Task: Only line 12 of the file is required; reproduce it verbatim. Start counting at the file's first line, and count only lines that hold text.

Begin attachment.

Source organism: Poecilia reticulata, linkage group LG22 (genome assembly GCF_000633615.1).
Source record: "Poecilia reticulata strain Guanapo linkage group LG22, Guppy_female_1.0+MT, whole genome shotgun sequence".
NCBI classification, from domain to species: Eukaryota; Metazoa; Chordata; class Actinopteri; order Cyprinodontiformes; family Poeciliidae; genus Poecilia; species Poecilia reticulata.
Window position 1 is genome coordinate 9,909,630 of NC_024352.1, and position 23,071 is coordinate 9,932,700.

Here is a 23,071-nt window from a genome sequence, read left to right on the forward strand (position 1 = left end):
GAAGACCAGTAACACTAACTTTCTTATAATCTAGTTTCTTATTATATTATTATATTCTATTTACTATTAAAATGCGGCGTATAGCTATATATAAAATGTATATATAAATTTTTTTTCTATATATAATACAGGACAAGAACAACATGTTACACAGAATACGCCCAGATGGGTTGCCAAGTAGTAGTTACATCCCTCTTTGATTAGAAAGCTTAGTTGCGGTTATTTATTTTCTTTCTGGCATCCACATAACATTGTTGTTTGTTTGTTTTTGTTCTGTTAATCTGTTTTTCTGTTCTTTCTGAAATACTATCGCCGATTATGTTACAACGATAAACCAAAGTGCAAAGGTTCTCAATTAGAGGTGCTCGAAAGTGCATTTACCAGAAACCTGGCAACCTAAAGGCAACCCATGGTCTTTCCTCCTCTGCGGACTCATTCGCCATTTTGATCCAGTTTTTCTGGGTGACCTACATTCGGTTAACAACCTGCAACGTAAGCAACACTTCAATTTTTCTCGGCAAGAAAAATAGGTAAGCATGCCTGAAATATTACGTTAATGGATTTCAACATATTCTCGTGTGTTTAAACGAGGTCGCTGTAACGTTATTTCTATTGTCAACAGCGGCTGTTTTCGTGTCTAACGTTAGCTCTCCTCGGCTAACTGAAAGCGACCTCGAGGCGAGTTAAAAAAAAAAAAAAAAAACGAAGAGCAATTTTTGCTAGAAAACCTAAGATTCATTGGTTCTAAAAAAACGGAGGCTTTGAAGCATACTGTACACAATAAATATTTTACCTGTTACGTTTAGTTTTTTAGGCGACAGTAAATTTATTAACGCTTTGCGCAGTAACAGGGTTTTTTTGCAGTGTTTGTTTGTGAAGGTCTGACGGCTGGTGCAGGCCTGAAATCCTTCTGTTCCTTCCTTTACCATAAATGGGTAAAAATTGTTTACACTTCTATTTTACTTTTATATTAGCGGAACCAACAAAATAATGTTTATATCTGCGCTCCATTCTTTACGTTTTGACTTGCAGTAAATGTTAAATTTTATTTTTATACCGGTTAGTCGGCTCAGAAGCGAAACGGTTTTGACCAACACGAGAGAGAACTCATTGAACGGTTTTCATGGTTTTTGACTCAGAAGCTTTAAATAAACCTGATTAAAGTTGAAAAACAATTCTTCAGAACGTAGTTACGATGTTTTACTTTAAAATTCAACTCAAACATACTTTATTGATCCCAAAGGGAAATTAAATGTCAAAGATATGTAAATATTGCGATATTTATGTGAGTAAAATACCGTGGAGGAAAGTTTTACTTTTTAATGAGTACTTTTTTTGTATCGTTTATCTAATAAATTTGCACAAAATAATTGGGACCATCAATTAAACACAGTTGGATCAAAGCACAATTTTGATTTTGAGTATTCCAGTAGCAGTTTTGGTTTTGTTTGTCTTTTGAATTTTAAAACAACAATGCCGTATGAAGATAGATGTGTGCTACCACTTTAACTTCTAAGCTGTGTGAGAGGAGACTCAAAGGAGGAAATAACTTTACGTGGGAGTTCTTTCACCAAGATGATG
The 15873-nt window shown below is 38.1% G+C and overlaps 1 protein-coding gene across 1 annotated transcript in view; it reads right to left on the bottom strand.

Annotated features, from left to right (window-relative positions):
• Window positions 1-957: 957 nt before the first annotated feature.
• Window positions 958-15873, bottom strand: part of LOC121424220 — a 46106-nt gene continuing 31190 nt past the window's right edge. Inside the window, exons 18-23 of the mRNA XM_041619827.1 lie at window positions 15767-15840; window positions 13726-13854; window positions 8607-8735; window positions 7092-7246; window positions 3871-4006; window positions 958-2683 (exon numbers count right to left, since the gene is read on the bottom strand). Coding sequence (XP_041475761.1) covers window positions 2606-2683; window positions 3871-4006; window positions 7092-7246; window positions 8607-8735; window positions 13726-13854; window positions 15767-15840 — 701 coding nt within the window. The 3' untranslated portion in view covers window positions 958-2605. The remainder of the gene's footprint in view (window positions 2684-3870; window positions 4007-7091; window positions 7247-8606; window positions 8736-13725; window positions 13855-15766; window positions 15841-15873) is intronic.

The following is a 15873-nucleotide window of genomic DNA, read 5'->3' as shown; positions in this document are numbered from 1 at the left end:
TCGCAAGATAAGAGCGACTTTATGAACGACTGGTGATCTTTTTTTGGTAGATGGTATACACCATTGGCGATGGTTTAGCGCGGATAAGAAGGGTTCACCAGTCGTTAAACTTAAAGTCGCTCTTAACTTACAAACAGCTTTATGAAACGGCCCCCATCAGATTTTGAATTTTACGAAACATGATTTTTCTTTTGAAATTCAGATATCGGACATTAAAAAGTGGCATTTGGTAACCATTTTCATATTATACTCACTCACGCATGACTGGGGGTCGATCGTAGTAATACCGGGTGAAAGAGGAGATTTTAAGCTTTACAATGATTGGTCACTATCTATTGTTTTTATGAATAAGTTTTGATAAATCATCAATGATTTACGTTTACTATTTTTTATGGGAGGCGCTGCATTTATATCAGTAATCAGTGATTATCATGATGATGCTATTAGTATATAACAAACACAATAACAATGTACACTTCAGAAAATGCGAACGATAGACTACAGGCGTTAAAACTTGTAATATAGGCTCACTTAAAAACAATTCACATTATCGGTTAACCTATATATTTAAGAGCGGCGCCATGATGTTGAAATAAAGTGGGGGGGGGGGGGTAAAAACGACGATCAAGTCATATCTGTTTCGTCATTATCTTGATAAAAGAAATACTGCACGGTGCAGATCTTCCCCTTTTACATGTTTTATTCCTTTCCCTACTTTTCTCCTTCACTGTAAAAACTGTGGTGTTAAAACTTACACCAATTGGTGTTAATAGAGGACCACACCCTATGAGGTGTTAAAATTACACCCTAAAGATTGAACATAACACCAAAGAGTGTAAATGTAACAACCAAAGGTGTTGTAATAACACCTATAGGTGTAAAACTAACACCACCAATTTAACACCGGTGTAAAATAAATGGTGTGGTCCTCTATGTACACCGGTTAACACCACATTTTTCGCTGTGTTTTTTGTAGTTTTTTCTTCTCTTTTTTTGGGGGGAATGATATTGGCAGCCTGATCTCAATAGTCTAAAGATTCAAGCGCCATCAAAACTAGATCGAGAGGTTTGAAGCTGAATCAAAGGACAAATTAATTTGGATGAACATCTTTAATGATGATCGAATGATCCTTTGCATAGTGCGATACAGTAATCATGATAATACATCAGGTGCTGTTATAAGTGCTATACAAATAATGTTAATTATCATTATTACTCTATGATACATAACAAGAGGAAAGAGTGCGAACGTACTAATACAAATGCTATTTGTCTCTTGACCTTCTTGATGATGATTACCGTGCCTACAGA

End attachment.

TCGCAAGATAAGAGCGACTTTATGAACGACTGGTGATCTTTTTTTGGTAGATGGTATACACCATTGGCGATGGTTTAGCGCGGATAAGAAGGGTTCACCAGTCGTTAAACTTAAAGTCGCTCTTAACTTACAAACAGCTTTATGAAACGGCCCCCATCAGATTTTGAATTTTACGAAACATGATTTTTCTTTTGAAATTCAGATATCGGACATTAAAAAGTGGCATTTGGTAACCATTTTCATATTATACTCACTCACGCATGACTGGGGGTCGATCGTAGTAATACCGGGTGAAAGAGGAGATTTTAAGCTTTACAATGATTGGTCACTATCTATTGTTTTTATGAATAAGTTTTGATAAATCATCAATGATTTACGTTTACTATTTTTTATGGGAGGCGCTGCATTTATATCAGTAATCAGTGATTATCATGATGATGCTATTAGTATATAACAAACACAATAACAATGTACACTTCAGAAAATGCGAACGATAGACTACAGGCGTTAAAACTTGTAATATAGGCTCACTTAAAAACAATTCACATTATCGGTTAACCTATATATTTAAGAGCGGCGCCATGATGTTGAAATAAAGTGGGGGGGGGGGGGTAAAAACGACGATCAAGTCATATCTGTTTCGTCATTATCTTGATAAAAGAAATACTGCACGGTGCAGATCTTCCCCTTTTACATGTTTTATTCCTTTCCCTACTTTTCTCCTTCACTGTAAAAACTGTGGTGTTAAAACTTACACCAATTGGTGTTAATAGAGGACCACACCCTATGAGGTGTTAAAATTACACCCTAAAGATTGAACATAACACCAAAGAGTGTAAATGTAACAACCAAAGGTGTTGTAATAACACCTATAGGTGTAAAACTAACACCACCAATTTAACACCGGTGTAAAATAAATGGTGTGGTCCTCTATGTACACCGGTTAACACCACATTTTTCGCTGTGTTTTTTGTAGTTTTTTCTTCTCTTTTTTTGGGGGGAATGATATTGGCAGCCTGATCTCAATAGTCTAAAGATTCAAGCGCCATCAAAACTAGATCGAGAGGTTTGAAGCTGAATCAAAGGACAAATTAATTTGGATGAACATCTTTAATGATGATCGAATGATCCTTTGCATAGTGCGATACAGTAATCATGATAATACATCAGGTGCTGTTATAAGTGCTATACAAATAATGTTAATTATCATTATTACTCTATGATACATAACAAGAGGAAAGAGTGCGAACGTACTAATACAAATGCTATTTGTCTCTTGACCTTCTTGATGATGATTACCGTGCCTACAGA